House Approves $52 Billion Bill to Help Chip Manufacturers

(Bloomberg) — The US House of Representatives passed a bill that includes $52 billion in grants and incentives for domestic semiconductor manufacturing, sending it to President Joe Biden for his signature and delivering a win for his administration more than a year after legislation was first introduced in Congress.

“This legislation is a major victory for American families and the American economy,” House Speaker Nancy Pelosi said in a statement before the vote. “Once enacted, the Chips and Science Act will bolster our nation’s production of semiconductor chips — reinvigorating American manufacturing and creating nearly 100,000 good-paying, union jobs.”

The 243 to 187 vote attracted support from 24 Republicans who defied a last-minute push from GOP leaders to oppose the bill. House Minority Leader Kevin McCarthy initially took a hands-off approach to the bill but decided late Wednesday to whip against it after Senate Democrats announced a surprise agreement on a separate tax and spending bill that Republicans oppose.

The chips measure, the result of lengthy House-Senate negotiations, has been presented as both a way to reinvigorate the US industrial base and fortify the country’s national security interests against future supply chain disruptions overseas, where the vast majority of advanced semiconductors are currently produced. In addition to semiconductor funding, the bill includes money for research and workforce training and 5G wireless technology.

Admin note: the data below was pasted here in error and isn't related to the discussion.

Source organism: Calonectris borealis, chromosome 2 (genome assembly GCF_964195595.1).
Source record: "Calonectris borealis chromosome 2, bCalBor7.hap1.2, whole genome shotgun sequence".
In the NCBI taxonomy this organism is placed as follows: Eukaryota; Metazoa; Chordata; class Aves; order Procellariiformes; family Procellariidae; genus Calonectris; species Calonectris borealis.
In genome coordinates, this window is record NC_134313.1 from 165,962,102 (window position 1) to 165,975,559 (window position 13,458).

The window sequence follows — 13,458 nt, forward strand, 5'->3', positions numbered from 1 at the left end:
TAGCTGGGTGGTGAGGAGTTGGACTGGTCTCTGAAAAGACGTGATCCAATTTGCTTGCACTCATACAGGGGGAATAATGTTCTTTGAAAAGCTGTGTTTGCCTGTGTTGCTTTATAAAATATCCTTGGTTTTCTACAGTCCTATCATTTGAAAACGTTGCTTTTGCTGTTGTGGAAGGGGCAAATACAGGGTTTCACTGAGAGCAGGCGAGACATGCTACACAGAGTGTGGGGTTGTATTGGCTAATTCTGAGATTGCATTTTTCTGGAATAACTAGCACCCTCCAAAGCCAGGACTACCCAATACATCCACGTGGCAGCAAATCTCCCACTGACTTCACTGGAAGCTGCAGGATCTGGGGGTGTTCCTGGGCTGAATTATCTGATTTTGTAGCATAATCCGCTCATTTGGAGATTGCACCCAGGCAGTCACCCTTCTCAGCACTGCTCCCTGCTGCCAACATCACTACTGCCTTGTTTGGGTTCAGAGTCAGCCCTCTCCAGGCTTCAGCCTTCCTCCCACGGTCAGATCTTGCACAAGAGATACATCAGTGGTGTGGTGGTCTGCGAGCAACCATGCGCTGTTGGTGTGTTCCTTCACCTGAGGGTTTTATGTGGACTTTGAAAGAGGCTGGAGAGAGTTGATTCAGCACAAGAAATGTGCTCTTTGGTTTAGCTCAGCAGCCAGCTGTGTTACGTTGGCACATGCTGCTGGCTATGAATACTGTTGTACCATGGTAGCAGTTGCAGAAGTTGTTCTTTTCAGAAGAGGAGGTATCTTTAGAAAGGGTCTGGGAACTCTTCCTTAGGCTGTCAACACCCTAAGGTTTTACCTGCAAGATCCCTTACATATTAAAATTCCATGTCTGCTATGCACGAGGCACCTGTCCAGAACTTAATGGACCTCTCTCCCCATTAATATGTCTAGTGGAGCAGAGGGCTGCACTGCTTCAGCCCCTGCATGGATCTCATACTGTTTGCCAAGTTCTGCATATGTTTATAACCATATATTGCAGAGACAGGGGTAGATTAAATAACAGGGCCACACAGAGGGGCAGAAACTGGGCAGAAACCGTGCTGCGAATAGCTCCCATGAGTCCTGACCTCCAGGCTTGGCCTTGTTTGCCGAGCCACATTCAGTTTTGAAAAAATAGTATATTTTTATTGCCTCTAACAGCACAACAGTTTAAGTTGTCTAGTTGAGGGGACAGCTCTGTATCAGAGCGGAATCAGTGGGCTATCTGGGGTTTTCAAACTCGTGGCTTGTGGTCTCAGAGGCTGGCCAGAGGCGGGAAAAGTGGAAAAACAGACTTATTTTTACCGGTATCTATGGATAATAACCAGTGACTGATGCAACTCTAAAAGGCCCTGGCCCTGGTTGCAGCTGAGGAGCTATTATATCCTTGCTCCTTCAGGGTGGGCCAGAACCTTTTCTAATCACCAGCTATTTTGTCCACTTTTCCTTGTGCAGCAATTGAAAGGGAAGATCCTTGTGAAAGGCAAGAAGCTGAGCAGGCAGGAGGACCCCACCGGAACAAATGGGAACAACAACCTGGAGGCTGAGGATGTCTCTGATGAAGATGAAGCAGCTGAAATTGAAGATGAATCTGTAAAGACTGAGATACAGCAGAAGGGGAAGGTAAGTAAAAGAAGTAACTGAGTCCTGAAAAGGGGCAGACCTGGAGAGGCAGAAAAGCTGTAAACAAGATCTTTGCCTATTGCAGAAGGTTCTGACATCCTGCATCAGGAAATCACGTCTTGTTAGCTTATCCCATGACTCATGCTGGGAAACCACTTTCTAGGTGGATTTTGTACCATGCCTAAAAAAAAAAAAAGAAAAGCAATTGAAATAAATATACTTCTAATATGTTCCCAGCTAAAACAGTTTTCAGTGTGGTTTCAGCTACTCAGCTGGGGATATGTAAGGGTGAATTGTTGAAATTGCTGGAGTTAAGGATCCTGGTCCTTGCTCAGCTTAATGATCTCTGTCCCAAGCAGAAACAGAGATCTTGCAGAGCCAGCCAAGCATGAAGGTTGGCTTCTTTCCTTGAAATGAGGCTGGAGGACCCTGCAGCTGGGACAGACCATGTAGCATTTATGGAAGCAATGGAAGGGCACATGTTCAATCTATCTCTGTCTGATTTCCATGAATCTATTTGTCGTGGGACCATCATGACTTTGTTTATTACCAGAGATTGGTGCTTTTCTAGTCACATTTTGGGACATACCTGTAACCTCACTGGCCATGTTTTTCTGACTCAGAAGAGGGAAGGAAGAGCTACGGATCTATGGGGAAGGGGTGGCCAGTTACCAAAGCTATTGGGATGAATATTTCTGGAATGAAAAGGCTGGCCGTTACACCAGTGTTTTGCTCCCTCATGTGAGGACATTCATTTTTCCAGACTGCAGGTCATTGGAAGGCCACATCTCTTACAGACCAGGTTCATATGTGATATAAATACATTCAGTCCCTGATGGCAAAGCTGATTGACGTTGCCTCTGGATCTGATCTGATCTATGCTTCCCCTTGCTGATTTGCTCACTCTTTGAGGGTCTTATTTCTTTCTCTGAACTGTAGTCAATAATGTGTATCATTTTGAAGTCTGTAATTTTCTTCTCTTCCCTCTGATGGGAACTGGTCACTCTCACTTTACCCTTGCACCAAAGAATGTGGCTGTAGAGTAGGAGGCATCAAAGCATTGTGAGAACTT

“We are ushering in a bold and prosperous future for American science and innovation,” Texas Democrat Eddie Bernice Johnson, the chair of the House Science Committee, said in a statement.

The bill includes legislation from Representatives Michael McCaul, a Texas Republican, and Doris Matsui, a California Democrat, to provide grants and incentives to semiconductor companies to build fabrication facilities, or “fabs,” in the US. That measure was combined with provisions from the Science Committee, along with several other measures.

McCaul called the bill “critical national security legislation” vital to helping the US counter China.

Still, McCarthy and other Republicans opposed the legislation, with some criticizing it for not being tough enough on China. Representative Jim Banks of Indiana, the chairman of the Republican Study Committee, called it a “fake China bill” in a tweet. McCarthy, in a speech on the House floor Thursday, called the subsidies for semiconductor manufacturing “corporate welfare.”


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